According to Innova Market Insights, vitamin K-2 appears to be the next big thing in functional foods as evidence has grown about its beneficial role in bone and cardiovascular health. It is already finding increasing use in dietary supplements, but its early 2011 award of GRAS status for dairy foods in the United States, following on from its EU Novel Foods approval in 2009, along with the rising number of natural and synthetic branded ingredients now appearing on the market, seems to be pointing in that direction.
The number of product launches containing vitamin K-2 remains relatively limited globally, although the Innova Database indicates that introductions recorded rose by more than 40% in 2010. The key focus to date, according to a review of the launches highlighted by Innova Market Insights, has been in dietary supplements, including sports nutrition lines, with a growing range of products appearing that focus on the use of natural vitamin K-2 derived from the traditional Japanese soy-based health food natto. The U.S., with its large and highly developed supplements market, has been particularly active in this area.
Meanwhile, an increasing number of vitamin K-2 ingredient suppliers have been actively promoting its use and benefits, and the market remains highly branded with natural products such as Nattopharma of Norway’s MenaQ7 and Danisco’s ActivK, as well as more cost-effective synthetic lines such as Kappa’s K2 MK-7, also to be marketed by Danisco, following an agreement in March 2011. While the natural version is most suited to manufacturers wanting to focus on a natural label, the less expensive synthetic lines may prove a better approach for developing mass market use.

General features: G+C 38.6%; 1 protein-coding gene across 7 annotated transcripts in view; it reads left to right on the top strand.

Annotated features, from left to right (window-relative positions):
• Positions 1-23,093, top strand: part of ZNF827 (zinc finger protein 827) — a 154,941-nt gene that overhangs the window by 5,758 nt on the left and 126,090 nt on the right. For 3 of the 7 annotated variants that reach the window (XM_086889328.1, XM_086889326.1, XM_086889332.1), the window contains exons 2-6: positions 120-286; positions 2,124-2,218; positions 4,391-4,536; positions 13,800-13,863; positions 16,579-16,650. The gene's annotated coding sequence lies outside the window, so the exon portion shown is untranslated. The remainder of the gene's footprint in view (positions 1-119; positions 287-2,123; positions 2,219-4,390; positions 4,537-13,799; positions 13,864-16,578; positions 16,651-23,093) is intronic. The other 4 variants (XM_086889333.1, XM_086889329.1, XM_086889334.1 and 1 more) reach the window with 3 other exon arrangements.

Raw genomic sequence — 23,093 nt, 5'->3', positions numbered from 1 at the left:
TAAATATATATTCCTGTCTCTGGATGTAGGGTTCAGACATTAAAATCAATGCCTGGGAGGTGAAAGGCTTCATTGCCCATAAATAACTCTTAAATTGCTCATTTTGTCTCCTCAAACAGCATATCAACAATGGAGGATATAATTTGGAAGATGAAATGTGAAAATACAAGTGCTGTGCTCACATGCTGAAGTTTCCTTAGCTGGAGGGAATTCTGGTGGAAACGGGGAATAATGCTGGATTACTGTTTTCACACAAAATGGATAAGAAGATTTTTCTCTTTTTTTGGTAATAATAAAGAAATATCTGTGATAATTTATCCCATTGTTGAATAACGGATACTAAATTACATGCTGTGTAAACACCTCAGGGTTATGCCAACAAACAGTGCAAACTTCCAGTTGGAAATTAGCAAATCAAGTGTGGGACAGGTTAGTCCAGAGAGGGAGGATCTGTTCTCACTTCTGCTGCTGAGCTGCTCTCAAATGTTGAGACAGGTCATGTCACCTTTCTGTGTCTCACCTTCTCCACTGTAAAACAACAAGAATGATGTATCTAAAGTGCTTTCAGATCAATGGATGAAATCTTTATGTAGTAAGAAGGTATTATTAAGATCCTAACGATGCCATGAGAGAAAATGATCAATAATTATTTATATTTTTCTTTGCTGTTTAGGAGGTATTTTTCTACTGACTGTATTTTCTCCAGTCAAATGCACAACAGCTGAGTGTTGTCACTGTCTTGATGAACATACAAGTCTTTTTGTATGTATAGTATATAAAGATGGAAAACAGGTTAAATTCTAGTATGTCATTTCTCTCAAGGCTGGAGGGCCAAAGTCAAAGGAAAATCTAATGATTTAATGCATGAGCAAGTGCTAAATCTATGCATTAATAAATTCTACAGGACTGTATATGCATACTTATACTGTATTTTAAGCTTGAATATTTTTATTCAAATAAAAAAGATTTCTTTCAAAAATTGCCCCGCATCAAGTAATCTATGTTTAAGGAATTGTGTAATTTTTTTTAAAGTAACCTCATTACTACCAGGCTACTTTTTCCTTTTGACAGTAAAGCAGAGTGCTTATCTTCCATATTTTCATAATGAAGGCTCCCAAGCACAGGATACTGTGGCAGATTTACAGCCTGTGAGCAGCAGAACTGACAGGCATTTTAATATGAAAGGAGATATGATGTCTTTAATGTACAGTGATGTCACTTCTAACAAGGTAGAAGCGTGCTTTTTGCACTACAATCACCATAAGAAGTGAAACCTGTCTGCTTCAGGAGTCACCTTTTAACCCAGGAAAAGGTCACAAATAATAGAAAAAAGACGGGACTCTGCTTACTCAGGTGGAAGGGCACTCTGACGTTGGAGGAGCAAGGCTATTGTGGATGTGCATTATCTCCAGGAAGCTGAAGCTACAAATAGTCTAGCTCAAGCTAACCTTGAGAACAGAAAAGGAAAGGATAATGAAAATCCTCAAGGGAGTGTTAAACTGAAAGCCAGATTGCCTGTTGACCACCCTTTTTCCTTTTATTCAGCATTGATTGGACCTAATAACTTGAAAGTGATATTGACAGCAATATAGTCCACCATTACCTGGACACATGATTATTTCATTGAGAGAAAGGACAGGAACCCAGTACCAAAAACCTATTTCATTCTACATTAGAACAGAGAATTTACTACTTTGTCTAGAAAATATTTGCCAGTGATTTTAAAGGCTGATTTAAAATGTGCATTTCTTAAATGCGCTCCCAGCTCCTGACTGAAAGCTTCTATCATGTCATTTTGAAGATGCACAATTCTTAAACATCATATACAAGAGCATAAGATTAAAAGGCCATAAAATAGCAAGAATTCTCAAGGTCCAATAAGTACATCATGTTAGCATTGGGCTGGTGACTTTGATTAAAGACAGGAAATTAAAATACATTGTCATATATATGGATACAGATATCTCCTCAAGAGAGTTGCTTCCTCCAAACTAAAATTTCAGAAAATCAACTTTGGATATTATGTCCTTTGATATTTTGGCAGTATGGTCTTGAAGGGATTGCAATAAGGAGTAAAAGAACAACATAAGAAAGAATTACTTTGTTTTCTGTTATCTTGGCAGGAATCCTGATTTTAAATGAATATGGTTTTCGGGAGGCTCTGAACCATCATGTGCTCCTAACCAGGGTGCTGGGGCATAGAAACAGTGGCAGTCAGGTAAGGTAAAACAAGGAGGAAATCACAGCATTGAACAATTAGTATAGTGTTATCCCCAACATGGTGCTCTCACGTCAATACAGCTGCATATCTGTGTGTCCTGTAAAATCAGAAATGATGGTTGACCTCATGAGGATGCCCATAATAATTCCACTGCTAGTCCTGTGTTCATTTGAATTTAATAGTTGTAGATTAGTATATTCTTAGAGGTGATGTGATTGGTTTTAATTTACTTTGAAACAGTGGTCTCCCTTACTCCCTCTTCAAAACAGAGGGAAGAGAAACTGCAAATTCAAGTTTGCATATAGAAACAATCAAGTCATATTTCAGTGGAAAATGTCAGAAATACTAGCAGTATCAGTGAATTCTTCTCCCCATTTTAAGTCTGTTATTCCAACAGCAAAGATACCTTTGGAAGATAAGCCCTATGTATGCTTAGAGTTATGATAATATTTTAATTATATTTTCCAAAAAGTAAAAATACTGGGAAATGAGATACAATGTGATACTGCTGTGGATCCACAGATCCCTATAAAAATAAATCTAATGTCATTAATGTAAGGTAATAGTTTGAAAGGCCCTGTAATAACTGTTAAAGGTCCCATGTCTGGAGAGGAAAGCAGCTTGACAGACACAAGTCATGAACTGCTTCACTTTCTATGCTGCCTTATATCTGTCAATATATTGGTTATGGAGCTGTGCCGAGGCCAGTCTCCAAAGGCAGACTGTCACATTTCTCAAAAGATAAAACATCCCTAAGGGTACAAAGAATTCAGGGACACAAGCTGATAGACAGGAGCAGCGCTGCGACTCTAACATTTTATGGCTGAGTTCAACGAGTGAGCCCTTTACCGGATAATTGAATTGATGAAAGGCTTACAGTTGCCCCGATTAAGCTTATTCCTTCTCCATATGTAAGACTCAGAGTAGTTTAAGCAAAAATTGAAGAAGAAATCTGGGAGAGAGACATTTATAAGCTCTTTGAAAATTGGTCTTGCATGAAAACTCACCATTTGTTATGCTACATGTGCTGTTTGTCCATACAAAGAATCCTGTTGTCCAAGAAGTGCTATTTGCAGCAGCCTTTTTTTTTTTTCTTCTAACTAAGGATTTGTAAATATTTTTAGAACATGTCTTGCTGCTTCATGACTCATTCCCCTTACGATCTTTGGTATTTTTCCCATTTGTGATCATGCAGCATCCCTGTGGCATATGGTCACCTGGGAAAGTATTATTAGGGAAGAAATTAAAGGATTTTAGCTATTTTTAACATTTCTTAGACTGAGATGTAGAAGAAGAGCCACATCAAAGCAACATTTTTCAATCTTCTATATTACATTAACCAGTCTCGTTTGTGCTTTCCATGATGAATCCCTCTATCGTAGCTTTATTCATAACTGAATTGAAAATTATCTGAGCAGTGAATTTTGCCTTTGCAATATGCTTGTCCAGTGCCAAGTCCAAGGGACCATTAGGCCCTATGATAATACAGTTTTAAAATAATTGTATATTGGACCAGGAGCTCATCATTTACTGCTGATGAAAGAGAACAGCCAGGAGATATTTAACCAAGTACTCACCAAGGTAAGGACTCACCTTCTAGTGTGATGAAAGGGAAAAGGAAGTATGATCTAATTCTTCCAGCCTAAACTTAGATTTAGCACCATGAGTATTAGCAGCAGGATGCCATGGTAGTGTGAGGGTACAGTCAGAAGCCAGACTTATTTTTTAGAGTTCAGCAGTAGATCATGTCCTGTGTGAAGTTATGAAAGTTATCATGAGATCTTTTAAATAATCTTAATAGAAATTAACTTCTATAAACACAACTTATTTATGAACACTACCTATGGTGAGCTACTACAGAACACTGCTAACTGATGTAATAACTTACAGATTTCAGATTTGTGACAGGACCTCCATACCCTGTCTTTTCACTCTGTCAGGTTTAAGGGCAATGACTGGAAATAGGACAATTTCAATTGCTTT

According to Lu Ann Williams, Research Manager, Innova Market Insights, vitamin K-2–fortified food and drink product launches are likely to start imminently in the U.S. following the recent GRAS approval of Nattopharma’s MenaQ7 for use in dairy foods. “Dairy is an excellent starting point, appearing to be well suited as a delivery system for vitamin K-2 because of the strong existing links between dairy products and bone health, and the natural levels of calcium and vitamin D in many dairy lines, which can act synergistically with vitamin K,” said Williams. “Meanwhile in Europe, work is still ongoing on a heart-health claim for vitamin K-2, which will extend its potential still further if it is granted by the European Food Safety Authority (EFSA), as hoped, during 2011.”